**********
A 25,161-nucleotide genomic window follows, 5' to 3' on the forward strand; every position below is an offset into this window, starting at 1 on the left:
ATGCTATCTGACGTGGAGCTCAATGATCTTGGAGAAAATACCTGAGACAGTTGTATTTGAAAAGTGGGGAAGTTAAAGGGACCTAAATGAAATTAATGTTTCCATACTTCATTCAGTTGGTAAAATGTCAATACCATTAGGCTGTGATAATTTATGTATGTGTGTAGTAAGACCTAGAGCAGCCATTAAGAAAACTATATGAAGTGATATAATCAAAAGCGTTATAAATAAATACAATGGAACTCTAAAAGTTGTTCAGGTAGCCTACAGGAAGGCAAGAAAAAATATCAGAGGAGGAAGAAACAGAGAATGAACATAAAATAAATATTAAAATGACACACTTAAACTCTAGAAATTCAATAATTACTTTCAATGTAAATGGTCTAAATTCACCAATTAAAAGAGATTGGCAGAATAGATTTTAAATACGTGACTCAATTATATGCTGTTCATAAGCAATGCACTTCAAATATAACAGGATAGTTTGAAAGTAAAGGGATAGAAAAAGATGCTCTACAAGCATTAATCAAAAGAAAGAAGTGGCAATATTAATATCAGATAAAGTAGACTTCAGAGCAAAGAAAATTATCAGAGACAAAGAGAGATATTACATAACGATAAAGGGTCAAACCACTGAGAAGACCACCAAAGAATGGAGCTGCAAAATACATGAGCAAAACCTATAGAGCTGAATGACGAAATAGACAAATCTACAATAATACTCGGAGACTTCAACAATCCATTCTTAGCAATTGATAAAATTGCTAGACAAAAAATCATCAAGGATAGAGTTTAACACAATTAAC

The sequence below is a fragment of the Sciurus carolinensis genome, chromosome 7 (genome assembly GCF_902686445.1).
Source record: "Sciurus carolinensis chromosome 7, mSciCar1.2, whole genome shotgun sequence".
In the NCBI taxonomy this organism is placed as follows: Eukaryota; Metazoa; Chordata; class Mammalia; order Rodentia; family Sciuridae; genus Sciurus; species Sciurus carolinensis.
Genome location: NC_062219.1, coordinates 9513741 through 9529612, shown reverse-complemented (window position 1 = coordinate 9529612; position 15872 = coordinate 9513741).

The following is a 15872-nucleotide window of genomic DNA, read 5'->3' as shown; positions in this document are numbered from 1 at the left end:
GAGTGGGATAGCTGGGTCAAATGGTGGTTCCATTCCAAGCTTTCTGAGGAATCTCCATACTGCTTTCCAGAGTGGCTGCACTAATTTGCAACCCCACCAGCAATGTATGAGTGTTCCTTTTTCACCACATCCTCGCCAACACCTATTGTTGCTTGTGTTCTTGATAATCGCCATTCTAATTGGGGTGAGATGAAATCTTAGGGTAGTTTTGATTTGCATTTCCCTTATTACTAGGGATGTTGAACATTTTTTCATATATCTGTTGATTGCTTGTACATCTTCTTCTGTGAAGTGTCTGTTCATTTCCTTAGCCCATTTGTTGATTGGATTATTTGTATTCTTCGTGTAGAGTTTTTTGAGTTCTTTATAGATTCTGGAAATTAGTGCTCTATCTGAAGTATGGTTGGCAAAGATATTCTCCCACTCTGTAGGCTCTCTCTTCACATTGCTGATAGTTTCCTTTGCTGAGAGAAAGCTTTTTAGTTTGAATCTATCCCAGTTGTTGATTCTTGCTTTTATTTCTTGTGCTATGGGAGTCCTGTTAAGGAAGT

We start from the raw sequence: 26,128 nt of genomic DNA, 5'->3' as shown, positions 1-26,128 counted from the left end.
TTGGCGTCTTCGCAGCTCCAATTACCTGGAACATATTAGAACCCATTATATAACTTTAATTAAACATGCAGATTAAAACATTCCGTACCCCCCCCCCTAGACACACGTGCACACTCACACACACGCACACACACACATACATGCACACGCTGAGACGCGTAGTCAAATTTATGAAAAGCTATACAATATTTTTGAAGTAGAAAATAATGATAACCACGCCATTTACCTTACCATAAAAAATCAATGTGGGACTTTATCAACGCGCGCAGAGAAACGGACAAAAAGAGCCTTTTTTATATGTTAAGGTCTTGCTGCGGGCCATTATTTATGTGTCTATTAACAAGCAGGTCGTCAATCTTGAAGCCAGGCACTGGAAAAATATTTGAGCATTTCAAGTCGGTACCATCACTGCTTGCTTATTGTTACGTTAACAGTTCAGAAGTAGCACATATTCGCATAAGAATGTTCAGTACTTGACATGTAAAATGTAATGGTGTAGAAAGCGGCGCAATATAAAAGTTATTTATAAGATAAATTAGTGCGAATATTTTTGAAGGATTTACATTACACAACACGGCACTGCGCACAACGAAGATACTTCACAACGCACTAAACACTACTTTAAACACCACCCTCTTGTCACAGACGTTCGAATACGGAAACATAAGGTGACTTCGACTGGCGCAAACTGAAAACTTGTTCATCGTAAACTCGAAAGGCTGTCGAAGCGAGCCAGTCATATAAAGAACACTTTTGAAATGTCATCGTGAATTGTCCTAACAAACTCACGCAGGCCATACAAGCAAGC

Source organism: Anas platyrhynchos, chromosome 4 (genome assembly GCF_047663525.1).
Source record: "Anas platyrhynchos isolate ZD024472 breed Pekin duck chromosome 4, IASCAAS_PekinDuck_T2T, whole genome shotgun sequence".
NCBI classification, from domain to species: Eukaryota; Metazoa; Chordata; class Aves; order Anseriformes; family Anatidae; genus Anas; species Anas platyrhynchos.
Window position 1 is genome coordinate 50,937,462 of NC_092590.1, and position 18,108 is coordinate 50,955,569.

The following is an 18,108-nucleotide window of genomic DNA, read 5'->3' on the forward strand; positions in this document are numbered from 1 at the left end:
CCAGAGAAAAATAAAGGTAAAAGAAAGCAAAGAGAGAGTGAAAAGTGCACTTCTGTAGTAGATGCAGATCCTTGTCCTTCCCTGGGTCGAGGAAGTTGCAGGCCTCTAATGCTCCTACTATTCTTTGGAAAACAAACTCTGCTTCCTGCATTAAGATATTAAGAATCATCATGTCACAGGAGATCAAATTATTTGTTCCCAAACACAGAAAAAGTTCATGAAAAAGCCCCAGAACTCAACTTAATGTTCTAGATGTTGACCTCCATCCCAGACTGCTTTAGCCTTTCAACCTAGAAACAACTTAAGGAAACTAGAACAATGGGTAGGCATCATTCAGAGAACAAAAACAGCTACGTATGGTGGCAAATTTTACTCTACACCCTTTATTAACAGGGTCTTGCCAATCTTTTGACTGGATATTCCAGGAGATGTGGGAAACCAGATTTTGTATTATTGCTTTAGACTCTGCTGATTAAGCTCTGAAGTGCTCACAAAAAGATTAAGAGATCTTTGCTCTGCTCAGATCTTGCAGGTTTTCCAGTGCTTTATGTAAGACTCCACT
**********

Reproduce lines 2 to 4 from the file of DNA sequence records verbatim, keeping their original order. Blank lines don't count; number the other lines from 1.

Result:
ATGCTATCTGACGTGGAGCTCAATGATCTTGGAGAAAATACCTGAGACAGTTGTATTTGAAAAGTGGGGAAGTTAAAGGGACCTAAATGAAATTAATGTTTCCATACTTCATTCAGTTGGTAAAATGTCAATACCATTAGGCTGTGATAATTTATGTATGTGTGTAGTAAGACCTAGAGCAGCCATTAAGAAAACTATATGAAGTGATATAATCAAAAGCGTTATAAATAAATACAATGGAACTCTAAAAGTTGTTCAGGTAGCCTACAGGAAGGCAAGAAAAAATATCAGAGGAGGAAGAAACAGAGAATGAACATAAAATAAATATTAAAATGACACACTTAAACTCTAGAAATTCAATAATTACTTTCAATGTAAATGGTCTAAATTCACCAATTAAAAGAGATTGGCAGAATAGATTTTAAATACGTGACTCAATTATATGCTGTTCATAAGCAATGCACTTCAAATATAACAGGATAGTTTGAAAGTAAAGGGATAGAAAAAGATGCTCTACAAGCATTAATCAAAAGAAAGAAGTGGCAATATTAATATCAGATAAAGTAGACTTCAGAGCAAAGAAAATTATCAGAGACAAAGAGAGATATTACATAACGATAAAGGGTCAAACCACTGAGAAGACCACCAAAGAATGGAGCTGCAAAATACATGAGCAAAACCTATAGAGCTGAATGACGAAATAGACAAATCTACAATAATACTCGGAGACTTCAACAATCCATTCTTAGCAATTGATAAAATTGCTAGACAAAAAATCATCAAGGATAGAGTTTAACACAATTAAC

The sequence below is a fragment of the Sciurus carolinensis genome, chromosome 7 (genome assembly GCF_902686445.1).
Source record: "Sciurus carolinensis chromosome 7, mSciCar1.2, whole genome shotgun sequence".